Cecilee Linke

I can write you a story, teach you French, sing you a song.

More Retro Sewing Adventures: Advance 9054 (Part 1)

You can thank Pinterest for this latest sewing project.

If it weren’t for someone posting a picture of this pattern on their board, I would’ve never discovered this pattern. I probably would’ve found this pattern without Pinterest (going to Ebay to look at vintage sewing patterns is VERY dangerous…..), but then I wouldn’t have a super cute dress hanging in my closet now!

If you’ve been following me for a while, you know that I absolutely love vintage sewing patterns. LOVE. LOVE. LOVE. Not only are the styles gorgeous, but since my body type is halfway between a pear and an hourglass, the waist and bust-centric shapes of older patterns work best for my body type. So when I’m looking around at old patterns, if the finished product is shapely and it’s from the 40s through the 60s, I will sew it up and add it to my collection. And I’ll even wear it out and about. There’s something about going to Walmart dolled up in a cute, button-down 50s dress that nips in the waist or going to the mall wearing a cute 40s top.

When I saw a picture of this pattern on Pinterest, I knew I had to have it. This dress has tons of shape to it (gotta love the emphasis on the waist in this one) and it’s got buttons. Other than formal jackets, you just don’t see buttons on clothes anymore. (Admittedly, zippers are easier to install, for the most part)

I also really like Advance patterns. I’ve sewn one of their patterns before. I love the styles every time I see one on Ebay. Unfortunately, the company went defunct long before I was born, so no chance of getting any new patterns from them. Advance was a sewing company that existed from the 30s through the 60s and were sold exclusively at JC Penney’s. (Can you imagine going to a JC Penney store for sewing products?? That would be amazing!) Then they got bought up by another company and the Advance name disappeared. Booo.

At least they left behind some gorgeous patterns. Like this one.

 

If only my hair could be as curly as the ladies in this drawing….. sigh

Lucky for me that this was on Ebay for less than $20. I know some people pay out the nose for vintage patterns, but I don’t go anywhere above $20. (Vintage pattern prices can get INSANE. I once saw a pattern that I loved, but the cheapest I found it was $150. (!))

Then the pattern arrived in the mail (YAY!), I put it in my stash…. Then forgot about it until last weekend.

I’ve been resolving to sew more tops this year, but after sewing mostly tops and even my first jumpsuit for a cosplay, I went, you know what? It’s time I sewed a dress.

And so I did.

Before I began sewing……

The thing about sewing vintage patterns is that until about thirty years ago, you only got one size in the envelope. These days, every commercial pattern comes with multiple sizes in the envelope. Not so with older patterns. This means that you either need to grade up or down to get the size you want (a more advanced trick that even I’m still learning five years later) or try and get a size that’s close to your measurements and hope for the best. (And even then, you might still have to tweak the pattern. But we’ll get to that later.)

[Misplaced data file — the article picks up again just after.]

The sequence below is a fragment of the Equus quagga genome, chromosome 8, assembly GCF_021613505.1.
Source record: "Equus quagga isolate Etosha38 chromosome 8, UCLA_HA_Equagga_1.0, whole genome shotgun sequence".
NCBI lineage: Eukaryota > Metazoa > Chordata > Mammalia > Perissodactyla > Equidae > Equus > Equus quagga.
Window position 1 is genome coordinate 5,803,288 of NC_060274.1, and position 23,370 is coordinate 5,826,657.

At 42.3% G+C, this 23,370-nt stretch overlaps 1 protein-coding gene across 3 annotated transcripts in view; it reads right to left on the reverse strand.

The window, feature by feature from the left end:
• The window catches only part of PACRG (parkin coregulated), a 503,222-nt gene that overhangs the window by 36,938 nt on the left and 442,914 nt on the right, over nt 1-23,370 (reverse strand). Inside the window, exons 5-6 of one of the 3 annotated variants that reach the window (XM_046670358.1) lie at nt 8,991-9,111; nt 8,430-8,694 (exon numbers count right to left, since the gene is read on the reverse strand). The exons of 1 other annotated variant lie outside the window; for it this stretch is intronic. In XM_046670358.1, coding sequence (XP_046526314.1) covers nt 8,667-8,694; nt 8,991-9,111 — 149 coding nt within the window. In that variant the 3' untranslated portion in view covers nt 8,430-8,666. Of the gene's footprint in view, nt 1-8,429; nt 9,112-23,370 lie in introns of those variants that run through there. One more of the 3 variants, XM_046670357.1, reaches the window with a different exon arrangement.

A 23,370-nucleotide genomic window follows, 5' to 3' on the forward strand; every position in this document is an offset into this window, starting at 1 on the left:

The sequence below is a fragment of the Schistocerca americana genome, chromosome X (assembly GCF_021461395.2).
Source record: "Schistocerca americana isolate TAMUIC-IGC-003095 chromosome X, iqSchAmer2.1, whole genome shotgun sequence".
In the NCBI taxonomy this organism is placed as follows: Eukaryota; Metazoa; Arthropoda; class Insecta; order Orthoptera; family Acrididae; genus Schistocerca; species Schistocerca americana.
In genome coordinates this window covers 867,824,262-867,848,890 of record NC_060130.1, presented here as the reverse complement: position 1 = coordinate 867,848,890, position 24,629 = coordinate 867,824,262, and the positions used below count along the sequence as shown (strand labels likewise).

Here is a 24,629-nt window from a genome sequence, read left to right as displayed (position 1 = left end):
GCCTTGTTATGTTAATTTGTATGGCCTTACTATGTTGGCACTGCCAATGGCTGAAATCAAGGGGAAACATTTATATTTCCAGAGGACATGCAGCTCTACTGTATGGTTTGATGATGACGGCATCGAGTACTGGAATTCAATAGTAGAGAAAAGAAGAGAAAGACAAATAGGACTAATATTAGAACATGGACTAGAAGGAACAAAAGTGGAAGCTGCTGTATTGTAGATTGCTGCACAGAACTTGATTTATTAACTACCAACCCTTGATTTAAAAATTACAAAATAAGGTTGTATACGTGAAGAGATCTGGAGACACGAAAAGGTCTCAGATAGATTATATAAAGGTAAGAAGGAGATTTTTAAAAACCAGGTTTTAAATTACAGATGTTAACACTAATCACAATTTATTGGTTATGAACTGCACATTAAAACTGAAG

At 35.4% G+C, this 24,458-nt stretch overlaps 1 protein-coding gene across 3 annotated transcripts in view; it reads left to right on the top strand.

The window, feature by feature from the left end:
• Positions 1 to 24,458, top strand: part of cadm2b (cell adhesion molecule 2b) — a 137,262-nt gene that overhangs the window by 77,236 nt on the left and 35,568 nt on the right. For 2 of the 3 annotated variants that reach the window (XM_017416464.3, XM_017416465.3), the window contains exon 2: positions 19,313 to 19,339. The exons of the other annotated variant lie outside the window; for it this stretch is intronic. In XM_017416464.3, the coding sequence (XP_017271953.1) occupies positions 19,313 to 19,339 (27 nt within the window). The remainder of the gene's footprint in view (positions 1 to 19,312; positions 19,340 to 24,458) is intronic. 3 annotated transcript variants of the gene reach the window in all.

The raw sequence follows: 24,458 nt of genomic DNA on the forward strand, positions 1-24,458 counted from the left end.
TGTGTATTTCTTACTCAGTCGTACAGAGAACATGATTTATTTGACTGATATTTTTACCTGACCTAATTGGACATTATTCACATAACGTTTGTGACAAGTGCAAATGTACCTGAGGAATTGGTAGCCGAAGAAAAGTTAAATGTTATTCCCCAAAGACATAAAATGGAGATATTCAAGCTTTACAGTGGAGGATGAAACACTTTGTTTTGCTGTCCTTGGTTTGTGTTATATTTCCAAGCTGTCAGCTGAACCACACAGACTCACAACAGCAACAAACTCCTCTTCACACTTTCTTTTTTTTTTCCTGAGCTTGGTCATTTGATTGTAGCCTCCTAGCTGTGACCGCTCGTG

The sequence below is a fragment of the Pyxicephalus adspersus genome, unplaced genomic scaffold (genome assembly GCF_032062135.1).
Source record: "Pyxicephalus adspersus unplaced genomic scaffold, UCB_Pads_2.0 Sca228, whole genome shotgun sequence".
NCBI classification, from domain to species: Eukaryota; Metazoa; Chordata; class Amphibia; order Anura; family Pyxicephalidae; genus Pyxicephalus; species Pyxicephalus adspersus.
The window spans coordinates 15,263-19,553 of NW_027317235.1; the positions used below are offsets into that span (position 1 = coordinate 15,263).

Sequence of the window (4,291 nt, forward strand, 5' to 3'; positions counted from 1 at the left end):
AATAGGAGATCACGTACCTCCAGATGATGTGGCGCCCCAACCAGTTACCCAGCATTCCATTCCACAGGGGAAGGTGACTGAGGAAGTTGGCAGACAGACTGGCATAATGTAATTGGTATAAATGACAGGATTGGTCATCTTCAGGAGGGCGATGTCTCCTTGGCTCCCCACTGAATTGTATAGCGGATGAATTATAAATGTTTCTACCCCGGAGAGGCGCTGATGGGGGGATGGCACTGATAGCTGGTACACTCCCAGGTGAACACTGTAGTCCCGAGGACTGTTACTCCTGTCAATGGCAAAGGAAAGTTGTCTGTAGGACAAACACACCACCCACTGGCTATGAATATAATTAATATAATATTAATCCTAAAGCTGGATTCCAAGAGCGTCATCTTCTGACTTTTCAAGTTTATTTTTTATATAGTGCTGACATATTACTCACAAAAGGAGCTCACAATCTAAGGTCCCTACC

The only size available for this pattern was an “18.” Without knowing the bust, waist, and hip measurement for that size (it wasn’t printed anywhere on the envelope, gaahhhhh), I figured if this pattern turned out too big, I could always take it in. Too big is always better to fix than too small. (And I’ve had to fix many a “too small” vintage pattern, especially at the waist; my waist is small but not that small.)

I wish that a simple Google search could’ve told me what the measurements for this pattern size were supposed to be. However, I got several results. One source said an Advance size 18 was supposed to fit a 36” bust. Another said 40”. Gah. So, not knowing what the bust, hip, and waist measurements are supposed to be for this size, I resolved to do something I tend to only do with older patterns that don’t have measurements anywhere on the pattern envelope or pattern pieces: take flat measurements on the pattern pieces at the bust, hip, and waist and calculate them to figure out the measurements this pattern will fit.

You can see the math I did here to figure it out on this pattern:

So what I came up with for this pattern’s size 18 (which includes the ease that’s always built into patterns) was:

Bust: ~42″

Waist: ~37″

I didn’t worry as much about the hip measurement because this dress is supposed to flare out a lot anyway. It was the waist and bust I was worried about.

Based on these flat measurements, I knew that I would have to make some changes to this pattern. To confirm those measurements, I took to my dress form and pinned the pattern pieces on them to look at how they would fit. Sure enough, there was TONS of gapping at the back and front. OK, so I’d have to change this pattern a bit. Whatever. I’m used to doing that by now. Half the fun of sewing is making the clothes fit you, not the other way around!

Not only did I have to make changes at the waist and bust, but also in other ways too.

Next time: what I did to make this pattern fit me and modernize it a bit.